When I booked our sleek, modern studio with a private jacuzzi on Venice Beach’s famed Rose Avenue, I had no idea we would be vacationing smack in the midst of one of the biggest cultural clashes in the country. Rose Avenue– also known as “Skid Rose Ave”– is a jarring reminder of the homeless epidemic that has plagued Los Angeles County for years. The homeless population in L.A. is second only to that of New York City, but it looks vastly different.


In L.A.’s “beach cities”, established homeless communities have moved into upscale neighborhoods and set up camp alongside multi-million dollar beachfront condos. There are “tent cities” on the beach– small groups of crude structures built with mattresses, chairs and umbrellas for roofs.


The city’s recent and very controversial legislation that declared it no longer illegal to live in a vehicle, has resulted in an influx of transients in Venice Beach over the past few months. Brightly painted, broken down RVs are now parked in front of upscale homes and in public parking lots while the owners sleep inside wrapped in blankets.


In cities like New York and Philadelphia–except for the occasional guy holding a cardboard sign– it can be easy to ignore the issue of homelessness in the high-rent neighborhoods and downtown shopping districts. But in Venice Beach, you can’t walk to the local fair trade coffee shop, CVS or even to the beach without encountering at least a dozen homeless individuals. The majority of them aren’t even begging– they’re just there–as much of a part of the local vibe as the bright pop art murals and Mexican taco trucks.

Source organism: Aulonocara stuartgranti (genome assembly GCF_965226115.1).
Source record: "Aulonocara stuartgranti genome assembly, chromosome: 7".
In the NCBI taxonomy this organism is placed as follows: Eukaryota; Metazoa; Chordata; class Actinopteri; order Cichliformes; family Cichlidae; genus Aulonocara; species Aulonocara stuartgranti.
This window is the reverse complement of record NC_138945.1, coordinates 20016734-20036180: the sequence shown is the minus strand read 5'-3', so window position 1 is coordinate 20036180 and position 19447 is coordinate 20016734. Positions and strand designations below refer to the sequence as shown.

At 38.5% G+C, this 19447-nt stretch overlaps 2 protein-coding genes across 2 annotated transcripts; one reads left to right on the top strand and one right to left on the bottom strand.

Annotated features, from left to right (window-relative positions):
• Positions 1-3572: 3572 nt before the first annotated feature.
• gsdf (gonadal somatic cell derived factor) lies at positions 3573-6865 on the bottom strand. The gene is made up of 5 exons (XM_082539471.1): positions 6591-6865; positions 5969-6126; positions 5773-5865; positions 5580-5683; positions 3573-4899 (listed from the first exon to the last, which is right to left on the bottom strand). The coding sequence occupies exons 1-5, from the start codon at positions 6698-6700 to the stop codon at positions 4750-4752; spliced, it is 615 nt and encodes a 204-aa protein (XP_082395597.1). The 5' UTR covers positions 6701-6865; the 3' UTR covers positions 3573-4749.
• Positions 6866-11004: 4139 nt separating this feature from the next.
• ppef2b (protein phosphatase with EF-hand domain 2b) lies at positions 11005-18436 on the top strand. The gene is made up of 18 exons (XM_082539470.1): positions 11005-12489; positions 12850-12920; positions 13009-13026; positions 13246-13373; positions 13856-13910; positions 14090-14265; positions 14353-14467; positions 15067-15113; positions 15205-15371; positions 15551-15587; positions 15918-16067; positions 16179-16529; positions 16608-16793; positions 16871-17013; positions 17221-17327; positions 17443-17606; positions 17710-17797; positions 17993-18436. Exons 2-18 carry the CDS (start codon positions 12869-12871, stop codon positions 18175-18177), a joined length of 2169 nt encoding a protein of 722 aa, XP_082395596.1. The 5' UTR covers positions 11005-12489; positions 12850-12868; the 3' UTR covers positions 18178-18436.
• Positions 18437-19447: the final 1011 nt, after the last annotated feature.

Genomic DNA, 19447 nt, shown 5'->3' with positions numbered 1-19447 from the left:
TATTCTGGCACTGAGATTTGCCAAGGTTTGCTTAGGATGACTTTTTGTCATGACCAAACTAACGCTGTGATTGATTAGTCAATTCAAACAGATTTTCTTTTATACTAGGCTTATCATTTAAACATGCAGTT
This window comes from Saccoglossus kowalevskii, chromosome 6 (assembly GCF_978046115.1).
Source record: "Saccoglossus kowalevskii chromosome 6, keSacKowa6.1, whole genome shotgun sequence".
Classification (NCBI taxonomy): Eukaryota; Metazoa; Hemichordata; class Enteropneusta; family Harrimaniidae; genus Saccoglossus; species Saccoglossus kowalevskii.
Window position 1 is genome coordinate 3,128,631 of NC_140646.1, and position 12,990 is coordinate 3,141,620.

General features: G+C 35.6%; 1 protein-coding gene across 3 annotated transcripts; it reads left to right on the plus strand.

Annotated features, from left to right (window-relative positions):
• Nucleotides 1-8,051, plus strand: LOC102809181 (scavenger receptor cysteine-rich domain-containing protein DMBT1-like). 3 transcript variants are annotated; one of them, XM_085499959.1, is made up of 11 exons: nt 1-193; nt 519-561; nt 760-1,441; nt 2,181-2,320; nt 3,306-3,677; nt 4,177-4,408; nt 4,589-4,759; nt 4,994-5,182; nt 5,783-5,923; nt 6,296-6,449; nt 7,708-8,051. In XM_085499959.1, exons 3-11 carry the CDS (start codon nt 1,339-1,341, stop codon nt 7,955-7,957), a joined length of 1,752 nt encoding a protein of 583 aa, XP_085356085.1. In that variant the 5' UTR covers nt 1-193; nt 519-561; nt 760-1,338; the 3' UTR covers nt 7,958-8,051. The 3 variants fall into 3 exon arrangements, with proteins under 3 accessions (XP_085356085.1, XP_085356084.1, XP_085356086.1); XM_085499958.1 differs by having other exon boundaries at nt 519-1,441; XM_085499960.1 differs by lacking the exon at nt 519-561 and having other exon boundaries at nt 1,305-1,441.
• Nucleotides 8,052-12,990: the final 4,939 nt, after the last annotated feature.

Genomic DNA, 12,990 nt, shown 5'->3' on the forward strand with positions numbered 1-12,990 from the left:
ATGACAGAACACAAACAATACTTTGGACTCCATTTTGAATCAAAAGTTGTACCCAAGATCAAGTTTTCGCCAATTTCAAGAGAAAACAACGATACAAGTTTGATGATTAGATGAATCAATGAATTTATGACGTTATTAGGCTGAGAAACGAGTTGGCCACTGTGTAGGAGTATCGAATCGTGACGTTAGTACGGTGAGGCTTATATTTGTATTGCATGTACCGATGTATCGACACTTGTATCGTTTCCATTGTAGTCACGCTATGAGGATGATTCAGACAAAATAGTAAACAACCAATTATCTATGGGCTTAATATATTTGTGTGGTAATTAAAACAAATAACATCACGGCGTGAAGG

My morning coffee runs provided ample opportunity to observe the relationship between the locals and the transients up close, and I was almost taken aback by the overwhelming indifference. One local barista laughed and shrugged his shoulders when I asked him about the three homeless men that had taken over one of the cafe’s coveted outdoor tables. “Yeah– that happens a lot,” he told me. “If it gets too busy in here, I just go kick them out.”


Places like L.A. are filled with the stories of those who risked everything in pursuit of stardom and ended up with a bucket of broken dreams instead. For the handful of starry-eyed teens that moved to Hollywood to become the next multi-platinum pop-star– and made it– there are thousands that don’t. And with no family and no support system in place, the world can get pretty harsh pretty fast. Factor in the super competitive job market, some bad advice and a few poor decisions…the rest of the story practically writes itself.


As I stood face to face with the sheer volume of need– living out in the open and right under my touristy nose– I felt overwhelmed and hopeless. This trip challenged my belief that in order to solve big problems, you have to focus on small, “bite-sized” changes. I preach daily the importance of avoiding macro-problem analysis and pursuing instead micro-solutions that deliver immediate and tangible impact. I wholly believe that small acts of kindness and love, consistently showing grace, and avoiding judgement whenever possible can make a huge difference in communities that are hurting– even in Venice Beach.